Have an RSDH Host in Azure IaaS for Testing Publishing and Targeting prior to ARA deployment
Prior to joining your ARA images to the existing VNET and domain, it is a great idea to have an RSH VM within Azure on the same VNET in order to test publishing and targeting in advance. That way you can confirm things are working right with regard to the entitlement and publishing of applications – especially if the App-V infrastructure is based in Azure IaaS.
As mentioned, these are CURRENT recommended practices. As App-V and ARA evolve (and they have,) so may these.
There are two types of Collections with Azure RemoteApp: A Cloud Collection and a Hybrid Collection. App-V requires that the client must exist on domain-joined machines in order to be supported. Azure RemoteApp Custom Images can be part of a Hybrid RemoteApp collection where the images are joined to the local domain. This now entails App-V and Azure RemoteApp the possibility of integration with the App-V Management & Publishing Server using a cloud-based or on-premises App-V Infrastructure scenario:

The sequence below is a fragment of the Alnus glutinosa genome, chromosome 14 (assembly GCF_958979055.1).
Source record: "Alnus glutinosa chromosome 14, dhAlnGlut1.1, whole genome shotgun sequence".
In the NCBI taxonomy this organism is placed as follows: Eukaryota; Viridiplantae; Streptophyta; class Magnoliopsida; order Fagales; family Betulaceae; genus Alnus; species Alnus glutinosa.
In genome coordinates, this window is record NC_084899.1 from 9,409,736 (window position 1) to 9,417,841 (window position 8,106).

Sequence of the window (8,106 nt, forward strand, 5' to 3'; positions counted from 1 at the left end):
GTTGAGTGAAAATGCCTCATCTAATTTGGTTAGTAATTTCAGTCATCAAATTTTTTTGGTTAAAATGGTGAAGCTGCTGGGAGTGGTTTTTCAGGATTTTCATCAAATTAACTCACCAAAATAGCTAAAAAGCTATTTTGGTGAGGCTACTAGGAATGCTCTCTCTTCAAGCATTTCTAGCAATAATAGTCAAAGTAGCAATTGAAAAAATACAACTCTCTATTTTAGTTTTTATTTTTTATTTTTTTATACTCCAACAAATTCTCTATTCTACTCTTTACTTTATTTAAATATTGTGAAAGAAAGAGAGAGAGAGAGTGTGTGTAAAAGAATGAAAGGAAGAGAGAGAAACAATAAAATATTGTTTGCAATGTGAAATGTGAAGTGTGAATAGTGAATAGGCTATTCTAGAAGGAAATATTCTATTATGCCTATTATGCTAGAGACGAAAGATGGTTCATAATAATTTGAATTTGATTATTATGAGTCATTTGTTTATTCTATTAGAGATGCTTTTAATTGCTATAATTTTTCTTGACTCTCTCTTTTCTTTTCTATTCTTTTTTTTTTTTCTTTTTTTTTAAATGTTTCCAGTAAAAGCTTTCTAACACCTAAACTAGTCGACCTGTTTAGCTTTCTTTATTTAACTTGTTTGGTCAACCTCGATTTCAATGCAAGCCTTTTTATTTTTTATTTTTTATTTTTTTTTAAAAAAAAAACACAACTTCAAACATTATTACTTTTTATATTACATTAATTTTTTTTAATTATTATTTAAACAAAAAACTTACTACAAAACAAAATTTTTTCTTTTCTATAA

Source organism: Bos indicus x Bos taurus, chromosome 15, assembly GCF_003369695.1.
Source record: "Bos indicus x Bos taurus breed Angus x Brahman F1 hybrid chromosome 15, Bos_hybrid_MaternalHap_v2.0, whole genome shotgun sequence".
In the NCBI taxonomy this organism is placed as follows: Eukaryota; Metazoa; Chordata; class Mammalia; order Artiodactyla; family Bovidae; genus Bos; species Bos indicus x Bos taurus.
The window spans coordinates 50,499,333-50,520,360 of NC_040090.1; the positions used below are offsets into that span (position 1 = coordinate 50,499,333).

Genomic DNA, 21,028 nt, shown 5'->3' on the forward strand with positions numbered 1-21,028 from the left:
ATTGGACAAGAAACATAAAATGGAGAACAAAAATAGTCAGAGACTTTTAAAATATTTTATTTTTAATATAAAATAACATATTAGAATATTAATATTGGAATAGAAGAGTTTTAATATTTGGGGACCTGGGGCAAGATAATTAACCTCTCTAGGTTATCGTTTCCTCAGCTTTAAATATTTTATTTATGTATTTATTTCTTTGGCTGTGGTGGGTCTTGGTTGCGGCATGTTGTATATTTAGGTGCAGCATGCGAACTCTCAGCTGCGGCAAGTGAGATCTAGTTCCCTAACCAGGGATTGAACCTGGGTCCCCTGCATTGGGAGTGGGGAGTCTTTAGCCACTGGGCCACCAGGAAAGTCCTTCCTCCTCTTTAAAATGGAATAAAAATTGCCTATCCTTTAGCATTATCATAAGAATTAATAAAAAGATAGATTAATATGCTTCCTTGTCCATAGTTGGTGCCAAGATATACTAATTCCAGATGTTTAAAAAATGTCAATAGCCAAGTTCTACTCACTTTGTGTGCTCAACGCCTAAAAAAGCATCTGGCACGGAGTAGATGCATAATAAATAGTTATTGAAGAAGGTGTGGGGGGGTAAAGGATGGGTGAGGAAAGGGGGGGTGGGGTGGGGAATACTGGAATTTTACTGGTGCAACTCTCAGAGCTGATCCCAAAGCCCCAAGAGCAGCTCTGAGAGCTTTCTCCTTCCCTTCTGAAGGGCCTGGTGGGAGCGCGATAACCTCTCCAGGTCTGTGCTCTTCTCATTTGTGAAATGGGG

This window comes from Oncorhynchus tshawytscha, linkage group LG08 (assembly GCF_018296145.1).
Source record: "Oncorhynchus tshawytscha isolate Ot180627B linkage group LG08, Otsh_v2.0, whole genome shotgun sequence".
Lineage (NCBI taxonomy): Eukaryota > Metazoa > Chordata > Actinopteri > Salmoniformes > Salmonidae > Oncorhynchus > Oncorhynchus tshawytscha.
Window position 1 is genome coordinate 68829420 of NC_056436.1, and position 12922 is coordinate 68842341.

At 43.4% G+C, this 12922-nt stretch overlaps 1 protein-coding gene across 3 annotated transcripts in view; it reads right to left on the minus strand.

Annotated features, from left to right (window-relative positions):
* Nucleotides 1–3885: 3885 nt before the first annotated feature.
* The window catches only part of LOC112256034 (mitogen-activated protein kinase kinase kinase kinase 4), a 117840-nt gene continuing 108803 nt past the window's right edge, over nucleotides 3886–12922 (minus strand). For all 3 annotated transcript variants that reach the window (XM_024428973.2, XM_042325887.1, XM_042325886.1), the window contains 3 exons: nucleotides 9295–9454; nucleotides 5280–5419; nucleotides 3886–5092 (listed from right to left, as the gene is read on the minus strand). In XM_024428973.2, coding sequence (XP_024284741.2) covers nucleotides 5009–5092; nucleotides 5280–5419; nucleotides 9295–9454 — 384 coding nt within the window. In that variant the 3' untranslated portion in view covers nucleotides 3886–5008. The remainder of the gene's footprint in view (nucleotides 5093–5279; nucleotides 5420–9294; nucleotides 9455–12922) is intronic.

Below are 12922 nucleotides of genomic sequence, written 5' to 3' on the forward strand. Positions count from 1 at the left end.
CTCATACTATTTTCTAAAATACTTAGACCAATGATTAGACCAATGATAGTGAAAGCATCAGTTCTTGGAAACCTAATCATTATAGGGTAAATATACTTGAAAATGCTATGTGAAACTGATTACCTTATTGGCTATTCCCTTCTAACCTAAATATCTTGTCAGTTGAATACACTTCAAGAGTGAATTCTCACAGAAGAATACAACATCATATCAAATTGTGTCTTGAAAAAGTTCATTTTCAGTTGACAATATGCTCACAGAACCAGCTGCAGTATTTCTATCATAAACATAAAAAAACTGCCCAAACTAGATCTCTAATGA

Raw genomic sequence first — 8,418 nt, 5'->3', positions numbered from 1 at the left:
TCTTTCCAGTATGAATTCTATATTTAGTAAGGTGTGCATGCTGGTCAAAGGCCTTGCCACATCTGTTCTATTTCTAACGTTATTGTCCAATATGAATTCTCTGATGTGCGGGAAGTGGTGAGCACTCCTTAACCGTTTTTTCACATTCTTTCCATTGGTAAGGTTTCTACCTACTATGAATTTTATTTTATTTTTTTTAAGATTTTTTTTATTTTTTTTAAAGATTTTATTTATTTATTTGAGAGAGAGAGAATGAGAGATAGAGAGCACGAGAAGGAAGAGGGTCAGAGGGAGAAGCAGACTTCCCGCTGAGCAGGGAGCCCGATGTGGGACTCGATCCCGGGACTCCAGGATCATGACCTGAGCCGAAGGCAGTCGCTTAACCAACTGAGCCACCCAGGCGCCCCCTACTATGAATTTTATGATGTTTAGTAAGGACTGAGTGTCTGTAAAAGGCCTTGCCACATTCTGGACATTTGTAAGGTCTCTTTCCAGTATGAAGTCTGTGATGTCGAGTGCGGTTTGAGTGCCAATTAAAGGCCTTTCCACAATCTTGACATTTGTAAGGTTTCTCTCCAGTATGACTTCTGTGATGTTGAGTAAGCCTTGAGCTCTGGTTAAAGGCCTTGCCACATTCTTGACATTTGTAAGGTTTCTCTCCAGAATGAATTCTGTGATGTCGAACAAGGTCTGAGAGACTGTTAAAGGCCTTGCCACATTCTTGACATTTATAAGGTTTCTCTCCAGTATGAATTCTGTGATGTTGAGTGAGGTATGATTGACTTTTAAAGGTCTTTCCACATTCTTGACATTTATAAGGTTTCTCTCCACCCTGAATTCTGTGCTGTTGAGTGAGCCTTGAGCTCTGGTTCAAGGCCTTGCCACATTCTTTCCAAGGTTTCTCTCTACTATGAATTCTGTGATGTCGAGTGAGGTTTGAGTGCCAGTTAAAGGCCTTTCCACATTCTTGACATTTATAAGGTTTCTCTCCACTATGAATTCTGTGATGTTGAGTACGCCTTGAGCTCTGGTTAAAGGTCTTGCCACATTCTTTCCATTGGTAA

Cloud-based App-V Infrastructure: This is where the App-V Management, Publishing, and Content Sources are based in Azure IaaS (with the content being also available with extended Azure PaaS services as well.) In this scenario the Hybrid Collection must be associated with an existing VNET that also contains the App-V back-end resources. This scenario also requires that the Azure RemoteApp clients and the App-V infrastructure are joined to the same local domain either hosted in Azure IaaS or via the forthcoming Azure AD Domain Services (In preview – https://azure.microsoft.com/en-us/services/active-directory-ds/) The Azure RemoteApp images are pre-configured for the Publishing Server or controlled via GPO (group policy.)